Education

It’s not just school supplies. Some teachers buy their own classroom furniture, too

Students work from a variety of seat choices in Brenda McLain’s fourth-grade classroom at McCardle Elementary School in Fresno. After doing some research, McLain decided to introduce flexible seating choices like stability balls, crates and yoga discs to give students the choice for how they would best be able to do their work. She says she saw the changes in behavior and work production right away.
Students work from a variety of seat choices in Brenda McLain’s fourth-grade classroom at McCardle Elementary School in Fresno. After doing some research, McLain decided to introduce flexible seating choices like stability balls, crates and yoga discs to give students the choice for how they would best be able to do their work. She says she saw the changes in behavior and work production right away. ckohlruss@fresnobee.com

Educators all over the country are flocking to Target this week for a 15 percent discount on school supplies. But it’s too little, too late for some teachers, who have resorted to crowdfunding sites in order to purchase the most basic of classroom essentials: desks and chairs.

A quick search on DonorsChoose, a crowdfunding site specifically for educators, shows dozens of campaigns in Fresno asking for both flexible seating options like stools, camp chairs and beanbags, as well as regular, old desks.

Amy Sepulveda is crowdfunding for desks for her seventh-grade classroom at Fort Miller Middle School in central Fresno. She said the ones she received from Fresno Unified at the beginning of her first year of teaching were covered in carvings of swastikas and penises.

Sepulveda said she asked how to get new ones and was given three options: poach some from departing teachers, hope that the district has extras or raise the money for them herself.

“Basically, they said it’s not gonna happen,” she said.

She’s raised $150 so far toward six large tables that cost $239 each, for a total need of $1,616.

More than just ugly, the existing desks in Sepulveda’s classroom are impractical for the kind of group work that modern curriculum demands, she said. They’re attached to chairs by a metal railing, leaving her students to jump over them in order to work together.

Teachers at Fresno Unified receive around $300 each year to spend on supplies at Office Depot.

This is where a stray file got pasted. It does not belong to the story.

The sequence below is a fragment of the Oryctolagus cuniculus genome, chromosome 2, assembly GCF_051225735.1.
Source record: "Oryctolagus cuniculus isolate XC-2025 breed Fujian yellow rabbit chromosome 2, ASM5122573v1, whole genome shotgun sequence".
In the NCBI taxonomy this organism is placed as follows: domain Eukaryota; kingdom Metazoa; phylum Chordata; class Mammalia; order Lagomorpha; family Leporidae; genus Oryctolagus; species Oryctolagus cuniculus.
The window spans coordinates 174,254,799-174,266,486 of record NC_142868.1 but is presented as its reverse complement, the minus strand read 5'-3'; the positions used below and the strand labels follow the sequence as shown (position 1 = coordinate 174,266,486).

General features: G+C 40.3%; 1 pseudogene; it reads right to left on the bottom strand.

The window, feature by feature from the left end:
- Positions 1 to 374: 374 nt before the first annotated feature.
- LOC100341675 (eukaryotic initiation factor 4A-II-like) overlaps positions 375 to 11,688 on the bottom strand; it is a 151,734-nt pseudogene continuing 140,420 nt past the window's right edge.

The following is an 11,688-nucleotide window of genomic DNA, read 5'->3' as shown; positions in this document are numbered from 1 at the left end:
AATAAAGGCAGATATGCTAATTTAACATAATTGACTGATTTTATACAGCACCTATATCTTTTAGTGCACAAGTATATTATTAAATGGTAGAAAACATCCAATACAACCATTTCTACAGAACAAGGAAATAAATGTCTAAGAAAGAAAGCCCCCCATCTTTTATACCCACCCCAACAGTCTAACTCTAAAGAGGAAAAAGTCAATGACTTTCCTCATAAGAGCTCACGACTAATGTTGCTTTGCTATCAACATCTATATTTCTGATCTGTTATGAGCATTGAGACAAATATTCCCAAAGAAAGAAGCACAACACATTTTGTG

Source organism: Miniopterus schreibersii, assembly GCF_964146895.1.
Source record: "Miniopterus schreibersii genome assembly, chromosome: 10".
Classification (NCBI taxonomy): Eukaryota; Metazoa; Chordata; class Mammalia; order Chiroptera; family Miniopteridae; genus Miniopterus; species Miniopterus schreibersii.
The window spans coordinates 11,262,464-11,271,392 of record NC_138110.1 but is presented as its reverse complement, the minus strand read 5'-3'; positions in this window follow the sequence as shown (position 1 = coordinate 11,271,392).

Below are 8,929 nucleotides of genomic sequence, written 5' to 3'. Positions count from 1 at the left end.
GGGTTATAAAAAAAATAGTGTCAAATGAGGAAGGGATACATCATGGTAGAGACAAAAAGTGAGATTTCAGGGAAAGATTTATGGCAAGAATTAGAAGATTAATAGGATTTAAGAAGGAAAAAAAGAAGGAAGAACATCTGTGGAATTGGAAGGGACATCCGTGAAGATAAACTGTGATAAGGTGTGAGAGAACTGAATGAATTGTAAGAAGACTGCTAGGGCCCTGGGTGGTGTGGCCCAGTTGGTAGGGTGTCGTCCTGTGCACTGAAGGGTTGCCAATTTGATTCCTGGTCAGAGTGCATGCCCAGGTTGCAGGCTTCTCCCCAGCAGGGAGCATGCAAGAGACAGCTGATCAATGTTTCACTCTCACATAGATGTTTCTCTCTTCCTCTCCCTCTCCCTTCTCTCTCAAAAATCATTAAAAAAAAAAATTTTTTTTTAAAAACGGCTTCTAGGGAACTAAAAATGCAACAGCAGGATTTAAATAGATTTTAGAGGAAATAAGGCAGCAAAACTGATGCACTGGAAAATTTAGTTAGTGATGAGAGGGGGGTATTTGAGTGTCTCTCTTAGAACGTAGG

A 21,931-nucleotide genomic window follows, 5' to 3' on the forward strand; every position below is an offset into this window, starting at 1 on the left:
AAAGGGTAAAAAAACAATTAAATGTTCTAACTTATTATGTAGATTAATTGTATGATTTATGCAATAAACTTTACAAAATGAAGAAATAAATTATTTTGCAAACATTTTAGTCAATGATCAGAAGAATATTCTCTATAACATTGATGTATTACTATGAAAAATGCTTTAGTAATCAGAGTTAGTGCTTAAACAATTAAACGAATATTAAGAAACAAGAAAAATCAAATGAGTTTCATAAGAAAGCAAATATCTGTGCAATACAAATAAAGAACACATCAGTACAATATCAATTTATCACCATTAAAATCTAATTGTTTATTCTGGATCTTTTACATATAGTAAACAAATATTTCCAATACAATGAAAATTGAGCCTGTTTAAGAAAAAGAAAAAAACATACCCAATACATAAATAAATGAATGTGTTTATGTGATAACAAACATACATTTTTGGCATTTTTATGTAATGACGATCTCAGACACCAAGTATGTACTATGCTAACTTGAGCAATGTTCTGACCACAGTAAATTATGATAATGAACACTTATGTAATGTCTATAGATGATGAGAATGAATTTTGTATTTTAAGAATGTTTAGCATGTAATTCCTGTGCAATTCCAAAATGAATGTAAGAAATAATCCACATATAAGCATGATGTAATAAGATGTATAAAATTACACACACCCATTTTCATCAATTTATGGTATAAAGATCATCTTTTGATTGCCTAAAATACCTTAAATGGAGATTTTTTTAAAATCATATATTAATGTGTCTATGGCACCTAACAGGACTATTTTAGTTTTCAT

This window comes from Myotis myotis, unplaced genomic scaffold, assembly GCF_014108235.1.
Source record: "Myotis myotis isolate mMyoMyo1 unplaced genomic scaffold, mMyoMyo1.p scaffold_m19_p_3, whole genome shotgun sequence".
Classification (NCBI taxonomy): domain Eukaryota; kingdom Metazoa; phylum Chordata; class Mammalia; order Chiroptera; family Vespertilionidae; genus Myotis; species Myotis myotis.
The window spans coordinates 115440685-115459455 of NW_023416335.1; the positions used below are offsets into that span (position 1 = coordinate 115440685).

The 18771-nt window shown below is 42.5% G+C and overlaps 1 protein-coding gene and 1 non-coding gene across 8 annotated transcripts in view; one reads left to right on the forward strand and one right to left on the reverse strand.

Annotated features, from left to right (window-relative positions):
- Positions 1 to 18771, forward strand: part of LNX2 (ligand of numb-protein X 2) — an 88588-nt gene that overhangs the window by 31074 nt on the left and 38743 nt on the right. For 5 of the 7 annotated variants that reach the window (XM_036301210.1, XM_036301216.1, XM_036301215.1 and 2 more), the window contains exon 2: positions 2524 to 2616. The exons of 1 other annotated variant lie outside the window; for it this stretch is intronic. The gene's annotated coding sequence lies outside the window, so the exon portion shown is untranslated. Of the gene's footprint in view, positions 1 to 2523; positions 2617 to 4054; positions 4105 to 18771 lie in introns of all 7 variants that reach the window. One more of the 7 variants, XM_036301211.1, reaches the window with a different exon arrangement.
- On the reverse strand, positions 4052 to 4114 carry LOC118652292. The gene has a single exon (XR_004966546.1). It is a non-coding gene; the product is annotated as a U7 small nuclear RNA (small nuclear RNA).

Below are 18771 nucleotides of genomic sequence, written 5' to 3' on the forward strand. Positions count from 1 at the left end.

Sepulveda said she has opened two credit card accounts since last school year and maxed them out in order to buy classroom essentials and decor — a major financial undertaking for a new teacher.

She said she does it because walking into a bright classroom versus a bare one makes an immediate impact on students who come from low-income backgrounds. Nearly all students are eligible for free or reduced-price meals at Fort Miller, which has struggled in the past with high rates of violence, as well.

“These students aren’t dumb. They know when they’re not getting funded, and the message that sends is that nobody cares,” Sepulveda said. “They should know they are cared for.”

This week alone, Sepulveda said she spent $680 on supplies — $100 on paint to cover graffiti she’s found on her classroom walls. She said she plans to spend next week painting, and has already enlisted her grandma to help her erase inappropriate symbols from her textbooks.

Hey, Target, a little more help?

Sepulveda said she’s appreciative of Target’s sale, because it shows that someone is paying attention to teachers who have had to spend their own money on supplies for years. However, she added that the billion-dollar retailer could stand to donate some things to classrooms, too.

“It’s blanketing over the problem, which is systemic,” she said. “We need actual funding.”

Her sentiment has been echoed on social media, where people have been wondering why teachers have to spend money out of their own pockets at all.



Fresno Unified spokesman Miguel Arias confirmed district teachers receive money on a card to spend at Office Depot. Some teachers receive extra from their sites on top of the $315 from the district. The amount was raised for kindergarten and transitional kindergarten teachers, who need more disposable materials, according to Arias.

Arias said he hadn’t heard of any crowdfunding campaigns for seating, and that teachers can bring in other options if they have a preference.

“The district provides desks and chairs,” Arias said. “But there’s room for teacher choice.”

The Target sale runs July 15-21 and offers discounts on writing and organization supplies, as well as paper towels and hand sanitizer. Office furniture is not included in the sale.

Other examples on DonorsChoose

DonorsChoose is a crowdfunding site specifically for public education employees who spend most of their time working with students. Teachers start a campaign by listing what they need, which is then verified by a DonorsChoose volunteer.

Campaigns in Fresno include: flexible seating at Tioga Middle School, Malaga Elementary School and Tenaya Middle School; LEGO bricks for STEM education at American Union Elementary School; and more.

Aleksandra Appleton, @aleksappleton, 559-341-3747
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